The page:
The agency representing air traffic controllers in Canada says a plan to eliminate overnight services at the Fort St. John airport could have an impact on emergency medevac flights to and from the region.
Nav Canada alerted the city in October that it was reviewing its service levels at the airport, to be completed in the new year. The Air Traffic Specialists Association of Canada followed up with a Nov. 13 letter, warning of a Nav Canada plan to eliminate overnight services entirely.
Association President Elizabeth O'Hurley said the lack of on-site staff would have impacts for commercial and medevac flights.
“We are concerned by the loss of safety that might occur. For example, during last summer, a few Flight Service Stations had their midnight shifts cancelled to reduce the possible exposure to COVID-19. This resulted in cases where medevac flights were unable to land or even planning their flight,” Hurley wrote in the letter.
“That combined with the loss of Advisory service and Weather services at Fort St. John, could create an unsafe and less reliable aviation environment for the flying public and during an emergency.”
Annual aircraft movements at Fort St. John have declined 15% from 26,110 movements in 2016, to 22,093 movements in 2019, according to Nav Canada data.
Though aircraft movements may have declined, the airport has seen continued record-setting passenger counts over the last decade — up 4% to 278,720 on commercial service in 2019.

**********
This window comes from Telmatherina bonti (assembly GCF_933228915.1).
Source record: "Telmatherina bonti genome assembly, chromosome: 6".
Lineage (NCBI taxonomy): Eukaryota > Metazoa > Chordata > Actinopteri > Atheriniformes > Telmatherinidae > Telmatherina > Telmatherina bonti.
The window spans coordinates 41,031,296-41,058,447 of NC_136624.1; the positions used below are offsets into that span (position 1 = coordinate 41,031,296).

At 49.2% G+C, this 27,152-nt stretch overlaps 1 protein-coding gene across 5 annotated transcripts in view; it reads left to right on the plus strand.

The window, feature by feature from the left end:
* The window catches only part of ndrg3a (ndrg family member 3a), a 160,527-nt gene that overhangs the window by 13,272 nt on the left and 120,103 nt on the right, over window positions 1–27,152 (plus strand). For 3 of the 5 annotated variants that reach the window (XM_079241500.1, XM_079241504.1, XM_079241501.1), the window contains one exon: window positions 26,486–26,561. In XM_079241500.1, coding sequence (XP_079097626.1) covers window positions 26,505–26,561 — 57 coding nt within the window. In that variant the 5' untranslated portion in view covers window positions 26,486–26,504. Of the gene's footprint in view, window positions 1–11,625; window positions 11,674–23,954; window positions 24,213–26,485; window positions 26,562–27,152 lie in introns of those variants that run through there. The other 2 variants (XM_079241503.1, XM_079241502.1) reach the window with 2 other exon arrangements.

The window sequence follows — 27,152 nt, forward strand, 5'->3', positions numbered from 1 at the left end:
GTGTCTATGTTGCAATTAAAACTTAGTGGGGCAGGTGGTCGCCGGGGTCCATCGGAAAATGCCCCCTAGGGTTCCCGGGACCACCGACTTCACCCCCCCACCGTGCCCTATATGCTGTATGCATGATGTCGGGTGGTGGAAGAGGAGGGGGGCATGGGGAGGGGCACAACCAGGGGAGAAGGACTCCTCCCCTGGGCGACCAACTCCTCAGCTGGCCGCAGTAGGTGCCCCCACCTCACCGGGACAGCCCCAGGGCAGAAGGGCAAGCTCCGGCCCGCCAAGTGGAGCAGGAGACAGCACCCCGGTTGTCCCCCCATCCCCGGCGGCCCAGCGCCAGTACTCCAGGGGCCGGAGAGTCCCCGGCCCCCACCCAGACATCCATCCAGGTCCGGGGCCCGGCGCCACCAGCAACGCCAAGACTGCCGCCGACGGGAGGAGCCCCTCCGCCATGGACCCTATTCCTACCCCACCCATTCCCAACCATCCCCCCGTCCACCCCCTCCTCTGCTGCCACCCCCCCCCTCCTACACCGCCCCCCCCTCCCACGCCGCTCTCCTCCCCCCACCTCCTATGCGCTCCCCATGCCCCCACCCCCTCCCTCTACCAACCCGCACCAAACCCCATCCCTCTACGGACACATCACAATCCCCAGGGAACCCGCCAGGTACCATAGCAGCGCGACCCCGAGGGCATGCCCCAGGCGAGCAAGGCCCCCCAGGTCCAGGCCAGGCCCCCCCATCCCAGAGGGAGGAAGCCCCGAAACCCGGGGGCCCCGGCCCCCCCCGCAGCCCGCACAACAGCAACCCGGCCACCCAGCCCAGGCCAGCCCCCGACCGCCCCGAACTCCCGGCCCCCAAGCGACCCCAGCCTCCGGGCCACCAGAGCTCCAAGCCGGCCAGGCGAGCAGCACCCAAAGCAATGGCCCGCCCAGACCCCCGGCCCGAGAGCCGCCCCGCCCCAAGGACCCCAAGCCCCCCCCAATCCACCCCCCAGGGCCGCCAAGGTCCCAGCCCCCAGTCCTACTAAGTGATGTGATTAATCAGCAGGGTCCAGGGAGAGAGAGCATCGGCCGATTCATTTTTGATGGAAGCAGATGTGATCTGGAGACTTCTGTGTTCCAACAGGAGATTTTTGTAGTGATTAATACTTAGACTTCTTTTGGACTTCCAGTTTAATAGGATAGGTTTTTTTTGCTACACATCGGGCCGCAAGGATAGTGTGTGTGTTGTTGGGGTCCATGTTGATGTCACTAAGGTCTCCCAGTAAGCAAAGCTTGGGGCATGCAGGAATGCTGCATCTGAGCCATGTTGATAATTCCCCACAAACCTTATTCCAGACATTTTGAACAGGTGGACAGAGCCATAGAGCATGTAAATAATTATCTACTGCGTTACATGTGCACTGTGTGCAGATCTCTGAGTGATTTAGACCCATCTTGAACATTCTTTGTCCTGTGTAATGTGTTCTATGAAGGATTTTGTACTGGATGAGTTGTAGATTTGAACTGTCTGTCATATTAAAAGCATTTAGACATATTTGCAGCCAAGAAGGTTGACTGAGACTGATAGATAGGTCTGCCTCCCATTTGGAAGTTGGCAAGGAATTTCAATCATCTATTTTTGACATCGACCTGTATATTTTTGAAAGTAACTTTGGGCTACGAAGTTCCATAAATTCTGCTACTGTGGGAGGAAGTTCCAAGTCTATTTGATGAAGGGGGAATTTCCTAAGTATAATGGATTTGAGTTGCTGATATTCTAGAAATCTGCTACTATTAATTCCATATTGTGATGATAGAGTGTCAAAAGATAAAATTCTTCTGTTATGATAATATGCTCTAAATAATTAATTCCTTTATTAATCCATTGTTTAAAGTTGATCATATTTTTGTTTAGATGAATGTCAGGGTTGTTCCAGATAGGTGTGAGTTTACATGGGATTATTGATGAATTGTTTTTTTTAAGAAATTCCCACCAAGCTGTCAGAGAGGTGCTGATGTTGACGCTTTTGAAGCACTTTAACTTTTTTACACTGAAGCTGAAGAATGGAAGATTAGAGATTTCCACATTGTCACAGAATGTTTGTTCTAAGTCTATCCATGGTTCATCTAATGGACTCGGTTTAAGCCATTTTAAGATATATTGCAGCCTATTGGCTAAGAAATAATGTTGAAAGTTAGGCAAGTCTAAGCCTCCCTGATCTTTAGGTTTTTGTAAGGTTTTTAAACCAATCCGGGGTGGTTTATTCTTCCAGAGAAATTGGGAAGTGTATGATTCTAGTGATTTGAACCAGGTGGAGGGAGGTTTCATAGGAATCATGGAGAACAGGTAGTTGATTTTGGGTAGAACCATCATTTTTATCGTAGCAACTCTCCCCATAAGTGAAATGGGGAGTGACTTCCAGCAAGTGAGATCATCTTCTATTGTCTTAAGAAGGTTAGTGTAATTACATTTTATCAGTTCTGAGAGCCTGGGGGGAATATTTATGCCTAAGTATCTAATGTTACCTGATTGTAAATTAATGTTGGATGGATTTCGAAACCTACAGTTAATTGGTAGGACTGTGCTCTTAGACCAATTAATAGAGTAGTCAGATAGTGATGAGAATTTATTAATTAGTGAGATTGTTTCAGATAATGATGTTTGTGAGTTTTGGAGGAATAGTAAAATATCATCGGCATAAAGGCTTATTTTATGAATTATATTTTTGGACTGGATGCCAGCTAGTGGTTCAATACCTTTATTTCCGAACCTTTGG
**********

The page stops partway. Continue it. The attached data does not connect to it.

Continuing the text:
Nav Canada says Fort St. John is one of several airports being studied and considered for a potential change in service levels. Jonathan Bagg, stakeholder manager, told the city the reduced traffic currently seen at the airport due the pandemic was an “additional impetus” for its study, but said the study was warranted regardless.
O'Hurley said the aviation industry has seen significant job losses, and that flight services are still needed regardless of the number of flights.
“These Flight Service Specialists provide airport advisory service helping to avoid aircraft collisions, vehicle control services ensuring they do not affect the safe operation of aircraft, alerting in the case of late or missing aircraft, and weather observation, without which the aircraft minimum operating standards must be increased,” O’Hurley wrote.
“The presence of FSS avoid costly expenses for the airport operator, such as the installation of ARCAL (automated airport lighting) and help reduce operating expenses if used to notify the airport of field maintenance.”
Minutes from the North Peace Airport Society’s Oct. 7 meeting note that a loss of overnight services would mean the airport would not have weather observations, which could impact emergency medevac flights.
“If the change becomes permanent, YXJ will request Nav Canada puts in a weather observation system to mitigate medevac issues,” the minutes noted.
Nav Canada is scheduled to consult with aviation organizations and other businesses through the winter, with a final report submitted for Transport Canada review in February.
O’Hurley said the two agencies can find alternatives to eliminating services.
“ATSAC understands NAV CANADA’s financial problems, and we will continue to work with the company to find alternate plans to reduce costs,” O’Hurley wrote. “We, however, believe reducing services is too great of a safety and viability concern to small communities like yours across Canada.”
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